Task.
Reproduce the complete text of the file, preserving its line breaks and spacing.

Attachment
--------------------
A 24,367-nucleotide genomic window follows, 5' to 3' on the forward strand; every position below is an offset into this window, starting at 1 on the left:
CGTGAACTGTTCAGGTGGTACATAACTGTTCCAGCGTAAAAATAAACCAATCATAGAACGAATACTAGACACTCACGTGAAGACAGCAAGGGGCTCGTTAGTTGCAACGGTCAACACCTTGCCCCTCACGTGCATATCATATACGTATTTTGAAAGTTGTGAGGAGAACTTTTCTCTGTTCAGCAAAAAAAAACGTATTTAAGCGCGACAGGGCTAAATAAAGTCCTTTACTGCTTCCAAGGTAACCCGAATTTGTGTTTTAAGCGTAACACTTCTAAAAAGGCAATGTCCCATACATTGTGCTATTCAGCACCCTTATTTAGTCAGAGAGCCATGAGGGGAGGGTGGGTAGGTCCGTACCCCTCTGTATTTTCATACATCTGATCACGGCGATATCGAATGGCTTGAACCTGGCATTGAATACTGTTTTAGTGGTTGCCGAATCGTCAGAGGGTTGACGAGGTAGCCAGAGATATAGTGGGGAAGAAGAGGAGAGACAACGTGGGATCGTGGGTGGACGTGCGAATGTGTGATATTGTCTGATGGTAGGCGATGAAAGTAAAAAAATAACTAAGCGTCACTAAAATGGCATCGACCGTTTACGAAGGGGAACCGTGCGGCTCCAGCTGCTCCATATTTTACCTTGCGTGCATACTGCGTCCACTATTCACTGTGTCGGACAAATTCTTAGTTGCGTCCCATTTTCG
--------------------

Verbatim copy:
A 24,367-nucleotide genomic window follows, 5' to 3' on the forward strand; every position below is an offset into this window, starting at 1 on the left:
CGTGAACTGTTCAGGTGGTACATAACTGTTCCAGCGTAAAAATAAACCAATCATAGAACGAATACTAGACACTCACGTGAAGACAGCAAGGGGCTCGTTAGTTGCAACGGTCAACACCTTGCCCCTCACGTGCATATCATATACGTATTTTGAAAGTTGTGAGGAGAACTTTTCTCTGTTCAGCAAAAAAAAACGTATTTAAGCGCGACAGGGCTAAATAAAGTCCTTTACTGCTTCCAAGGTAACCCGAATTTGTGTTTTAAGCGTAACACTTCTAAAAAGGCAATGTCCCATACATTGTGCTATTCAGCACCCTTATTTAGTCAGAGAGCCATGAGGGGAGGGTGGGTAGGTCCGTACCCCTCTGTATTTTCATACATCTGATCACGGCGATATCGAATGGCTTGAACCTGGCATTGAATACTGTTTTAGTGGTTGCCGAATCGTCAGAGGGTTGACGAGGTAGCCAGAGATATAGTGGGGAAGAAGAGGAGAGACAACGTGGGATCGTGGGTGGACGTGCGAATGTGTGATATTGTCTGATGGTAGGCGATGAAAGTAAAAAAATAACTAAGCGTCACTAAAATGGCATCGACCGTTTACGAAGGGGAACCGTGCGGCTCCAGCTGCTCCATATTTTACCTTGCGTGCATACTGCGTCCACTATTCACTGTGTCGGACAAATTCTTAGTTGCGTCCCATTTTCG